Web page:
For optimal performance on web applications, you can use our Activation API in tandem with a standard web experimentation implementation. In this scenario, you embed the configuration data directly in the Kameleoon application file (the JavaScript file contains both the engine code and the configuration of active experiments). This approach changes the way you work with Kameleoon, including using a different API and not having an npm package to install (you install the client-side code by integrating a standard JavaScript tag on the HTML source page). You can read more about this approach in the Activation API documentation.

Advantages of using an SDK:

  • Easier installation (using an npm package).
  • The API is similar to our other (server-side) SDKs. For example, if you use the NodeJS SDK on the back-end, you can use the same familiar API calls on the front-end.
  • Easier integration with modern JavaScript frameworks, such as React, Angular, or Vue.js

Advantages of using the Activation API:

  • Better performance (no initial remote server call required for each session).
  • Ability to use front-end Kameleoon tracking, as well as integrations with a third-party analytics platform.
  • Our standard JavaScript engine contains more targeting options for you to use in your experiments.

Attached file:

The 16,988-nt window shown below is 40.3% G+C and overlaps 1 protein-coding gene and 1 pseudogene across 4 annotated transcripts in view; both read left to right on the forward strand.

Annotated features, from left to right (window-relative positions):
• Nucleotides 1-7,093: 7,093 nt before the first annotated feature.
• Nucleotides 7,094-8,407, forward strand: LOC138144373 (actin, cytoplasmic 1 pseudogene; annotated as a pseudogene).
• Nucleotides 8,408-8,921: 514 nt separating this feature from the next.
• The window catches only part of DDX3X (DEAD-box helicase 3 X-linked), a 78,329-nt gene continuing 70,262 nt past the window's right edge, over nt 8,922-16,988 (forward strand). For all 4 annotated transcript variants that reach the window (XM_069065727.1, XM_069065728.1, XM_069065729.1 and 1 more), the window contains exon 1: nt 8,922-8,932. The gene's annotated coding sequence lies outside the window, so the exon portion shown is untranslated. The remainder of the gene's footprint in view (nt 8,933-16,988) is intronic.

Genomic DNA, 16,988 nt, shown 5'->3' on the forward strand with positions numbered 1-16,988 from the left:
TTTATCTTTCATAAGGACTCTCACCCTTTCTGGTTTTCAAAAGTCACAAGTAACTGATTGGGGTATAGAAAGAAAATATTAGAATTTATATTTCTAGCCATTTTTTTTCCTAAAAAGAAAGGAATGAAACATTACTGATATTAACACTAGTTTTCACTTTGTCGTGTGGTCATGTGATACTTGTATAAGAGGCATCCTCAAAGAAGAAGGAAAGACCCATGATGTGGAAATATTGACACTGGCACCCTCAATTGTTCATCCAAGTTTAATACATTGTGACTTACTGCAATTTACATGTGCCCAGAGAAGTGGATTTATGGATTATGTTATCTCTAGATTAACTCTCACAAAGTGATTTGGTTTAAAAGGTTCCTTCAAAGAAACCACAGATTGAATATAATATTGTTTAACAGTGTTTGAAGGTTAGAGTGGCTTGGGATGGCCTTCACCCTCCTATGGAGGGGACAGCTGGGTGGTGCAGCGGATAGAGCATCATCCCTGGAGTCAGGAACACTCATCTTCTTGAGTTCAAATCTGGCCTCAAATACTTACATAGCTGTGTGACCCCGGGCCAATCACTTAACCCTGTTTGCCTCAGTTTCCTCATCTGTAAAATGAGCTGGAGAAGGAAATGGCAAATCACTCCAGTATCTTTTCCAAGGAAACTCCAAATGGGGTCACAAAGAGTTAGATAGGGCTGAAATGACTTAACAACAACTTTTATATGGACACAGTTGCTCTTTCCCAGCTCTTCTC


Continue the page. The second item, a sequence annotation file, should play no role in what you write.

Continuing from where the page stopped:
• The Activation API may already be installed and available if you already use the standard client-side Kameleoon platform.

In summary, unless you're using a modern framework, we recommend using the Activation API, because of the additional integration and targeting features, as well as the improved performance over the client-side JavaScript SDK.

Configuration Updates

When you update your experiment or feature flag configuration, the SDK can obtain the updated configuration in two different ways: polling or streaming.


This is the default way that all SDKs update the configuration. The SDK sends a request to our CDN (Cloudflare) at regular intervals to retrieve the configuration. By default, the SDKs refresh the configuration every 60 minutes. You can set a custom interval in the SDK configuration (using the actions_configuration_refresh_interval parameter).

Main benefits:

  • When intervals are moderately spaced, updating the configuration consumes very little memory and network resources.


The real-time streaming mode allows the SDK to automatically apply the new configuration without delay. When streaming is enabled, the Kameleoon SDK is notified of any changes to the configuration in real time, thanks to server-sent events (SSE).

Main benefits:

  • Streaming makes it possible to update your configuration immediately (no waiting for the next polling cycle).
  • Uses less network traffic than polling at short intervals. Streaming does not send periodic requests. It opens the connection once and keeps it permanently open and remain ready to receive data.


  • This is a premium option that you must subscribe to. To activate real-time streaming on your Kameleoon account, contact your Customer Success Manager or email
  • The PHP SDK does not support streaming due to technical constraints. The PHP SDK currently can't listen for configuration updates in a non-blocking way because the PHP SDK does not persist between requests. Each request creates a new SDK instance that destroys itself as soon as it receives a response.
  • For other languagues, see the SDK compatibility matrix to see the minimum supported version in your preferred language.